The Auckland District Health Board is refusing to release clinical notes to a mental health patient - and has told her to go to the Privacy Commission if she wants them.
The patient, who attempted suicide following an alleged rape at the Auckland Hospital mental health unit, wanted the notes to help with her appeal after her enrolment at the University of Auckland was terminated.
She came to New Zealand in 2015 from China as an international student and was pursuing a double degree in health science and science.
In December, she was told by the vice-chancellor that her enrolment was terminated because she "did not promptly inform the International Office" about her state of mental health following her suicide attempt.
The student, who cannot be named, is appealing the termination and wanted the clinical notes because the university claimed it had cancelled her enrolment upon the advice of her medical team.
An ADHB spokeswoman confirmed the board would not be releasing the notes to her for health and safety reasons.
"Firstly, we acknowledge the distress of this person. However, there are potential consequences for the health and safety of someone with a mental illness if their experience is publicised, which are recognised in the privacy legislation," the spokeswoman said.
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"Our obligation is to the safety and wellbeing of our patients and we take this extremely seriously.
"In this case, based on the privacy legislation, it was appropriate that we decline to release this person's clinical notes but we have suggested they discuss this with the Privacy Commissioner."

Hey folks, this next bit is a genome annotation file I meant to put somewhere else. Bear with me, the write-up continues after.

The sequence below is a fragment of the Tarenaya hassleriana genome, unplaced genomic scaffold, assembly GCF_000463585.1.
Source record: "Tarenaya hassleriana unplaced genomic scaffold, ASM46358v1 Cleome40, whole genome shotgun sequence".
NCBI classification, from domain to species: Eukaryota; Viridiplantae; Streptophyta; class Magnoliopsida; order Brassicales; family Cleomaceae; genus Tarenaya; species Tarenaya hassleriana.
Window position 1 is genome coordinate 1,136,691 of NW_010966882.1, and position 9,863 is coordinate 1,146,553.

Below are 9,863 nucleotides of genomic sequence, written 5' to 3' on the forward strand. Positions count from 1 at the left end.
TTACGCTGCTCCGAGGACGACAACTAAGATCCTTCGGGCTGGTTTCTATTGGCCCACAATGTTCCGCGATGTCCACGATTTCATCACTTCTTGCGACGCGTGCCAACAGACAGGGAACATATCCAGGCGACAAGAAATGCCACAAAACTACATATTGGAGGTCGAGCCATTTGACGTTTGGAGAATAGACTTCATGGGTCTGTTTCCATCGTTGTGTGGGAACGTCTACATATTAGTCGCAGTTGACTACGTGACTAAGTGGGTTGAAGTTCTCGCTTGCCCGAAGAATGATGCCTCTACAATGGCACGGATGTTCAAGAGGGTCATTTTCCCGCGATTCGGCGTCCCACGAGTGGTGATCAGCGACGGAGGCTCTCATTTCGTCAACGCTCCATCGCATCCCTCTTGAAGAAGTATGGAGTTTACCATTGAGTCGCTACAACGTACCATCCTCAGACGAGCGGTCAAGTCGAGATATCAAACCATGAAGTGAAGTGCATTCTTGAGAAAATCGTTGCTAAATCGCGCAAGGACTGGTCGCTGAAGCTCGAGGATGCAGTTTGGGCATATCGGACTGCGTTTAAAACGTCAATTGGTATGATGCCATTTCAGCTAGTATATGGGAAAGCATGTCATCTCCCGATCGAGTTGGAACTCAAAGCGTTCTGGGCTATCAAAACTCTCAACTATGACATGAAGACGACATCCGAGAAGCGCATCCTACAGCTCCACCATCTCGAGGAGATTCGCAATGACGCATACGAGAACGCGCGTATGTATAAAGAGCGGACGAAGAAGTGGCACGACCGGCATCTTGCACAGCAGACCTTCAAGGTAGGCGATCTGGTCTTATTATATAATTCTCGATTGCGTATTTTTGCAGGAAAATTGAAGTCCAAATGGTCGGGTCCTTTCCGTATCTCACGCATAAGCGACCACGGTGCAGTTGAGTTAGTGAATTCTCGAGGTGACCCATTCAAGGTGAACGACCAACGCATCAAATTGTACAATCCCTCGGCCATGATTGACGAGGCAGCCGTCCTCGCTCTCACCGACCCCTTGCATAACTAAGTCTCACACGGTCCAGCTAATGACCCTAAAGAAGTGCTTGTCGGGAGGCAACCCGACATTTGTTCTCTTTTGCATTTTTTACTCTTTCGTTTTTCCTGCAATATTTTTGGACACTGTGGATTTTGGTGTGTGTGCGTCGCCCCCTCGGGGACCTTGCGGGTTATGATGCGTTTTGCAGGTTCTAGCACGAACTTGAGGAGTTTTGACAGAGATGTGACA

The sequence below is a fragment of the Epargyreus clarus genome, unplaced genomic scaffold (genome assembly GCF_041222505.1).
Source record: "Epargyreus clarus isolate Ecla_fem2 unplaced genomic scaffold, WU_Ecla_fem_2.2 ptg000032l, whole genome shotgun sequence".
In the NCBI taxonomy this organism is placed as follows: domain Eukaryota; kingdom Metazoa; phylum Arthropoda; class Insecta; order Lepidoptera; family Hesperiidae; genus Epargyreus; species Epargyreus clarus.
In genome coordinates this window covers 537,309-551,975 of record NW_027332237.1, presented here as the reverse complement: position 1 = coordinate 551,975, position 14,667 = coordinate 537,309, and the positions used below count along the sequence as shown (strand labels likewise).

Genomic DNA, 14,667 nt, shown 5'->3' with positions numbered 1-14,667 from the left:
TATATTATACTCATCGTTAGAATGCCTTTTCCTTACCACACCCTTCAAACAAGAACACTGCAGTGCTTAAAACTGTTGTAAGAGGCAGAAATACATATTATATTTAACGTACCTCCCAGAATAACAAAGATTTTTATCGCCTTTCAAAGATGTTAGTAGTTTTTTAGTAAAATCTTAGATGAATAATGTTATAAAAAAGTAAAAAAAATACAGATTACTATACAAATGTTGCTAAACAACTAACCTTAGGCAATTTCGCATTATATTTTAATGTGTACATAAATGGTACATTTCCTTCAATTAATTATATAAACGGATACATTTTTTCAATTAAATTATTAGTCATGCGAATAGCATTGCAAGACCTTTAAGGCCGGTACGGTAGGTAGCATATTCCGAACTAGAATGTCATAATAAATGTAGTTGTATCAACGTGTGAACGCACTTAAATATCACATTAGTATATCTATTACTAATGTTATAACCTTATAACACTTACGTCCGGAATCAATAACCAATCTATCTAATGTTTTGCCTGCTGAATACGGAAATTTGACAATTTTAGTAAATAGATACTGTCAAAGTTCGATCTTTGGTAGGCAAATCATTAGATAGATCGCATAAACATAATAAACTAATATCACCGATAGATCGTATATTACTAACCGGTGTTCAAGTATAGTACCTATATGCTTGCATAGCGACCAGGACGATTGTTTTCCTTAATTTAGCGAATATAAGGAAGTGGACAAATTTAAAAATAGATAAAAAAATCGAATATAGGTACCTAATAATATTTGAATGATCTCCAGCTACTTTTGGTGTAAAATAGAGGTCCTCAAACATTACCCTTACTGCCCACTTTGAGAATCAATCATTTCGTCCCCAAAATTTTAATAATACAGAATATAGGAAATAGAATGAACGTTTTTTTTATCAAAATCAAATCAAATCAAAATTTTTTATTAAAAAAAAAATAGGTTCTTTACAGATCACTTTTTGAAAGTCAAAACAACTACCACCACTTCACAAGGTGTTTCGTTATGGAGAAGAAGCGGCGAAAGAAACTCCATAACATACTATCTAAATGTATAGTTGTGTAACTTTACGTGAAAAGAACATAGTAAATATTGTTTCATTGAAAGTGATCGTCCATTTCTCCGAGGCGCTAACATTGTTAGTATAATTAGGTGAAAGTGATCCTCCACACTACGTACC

Meanwhile, the University of Auckland has sent a note to its staff defending its action in terminating the student's enrolment.
It pointed to media reports claiming that the university had "inappropriately and unkindly terminated the enrolment of an international student for breaching her enrolment conditions after significant personal trauma".
"Despite the speculation on social media, the student's enrolment was terminated because of explicit advice from her own medical team that she was at high risk if she continued to study in New Zealand," the note said.
"Our decision followed meetings and discussions with the student's medical team and her family as part of the extensive pastoral care that has been provided to her over the past four years."
The note said it was very rare for the university to terminate a student's enrolment and was contemplated only in exceptional circumstances such as this.
When approached by the Herald, a spokeswoman for the university said: "We stand by the statement and won't be commenting further at this stage."
The student said ADHB's refusal to release her clinical notes was adding to her distress.
She said she was in the process of making a formal complaint against the ADHB and also take the matter to the Privacy Commission.
"We really want to know what exactly are in the records," she said.
"ADHB is just making things much more difficult for me, my family and my support person."
She has also filed an appeal with the university against her termination after finding out she would not be able to get her credits transferred to universities in Australia.
"My family wants me to finish my final year and get the degree. They have asked me to be more realistic. My primary goal is to continue to study in Auckland," she said.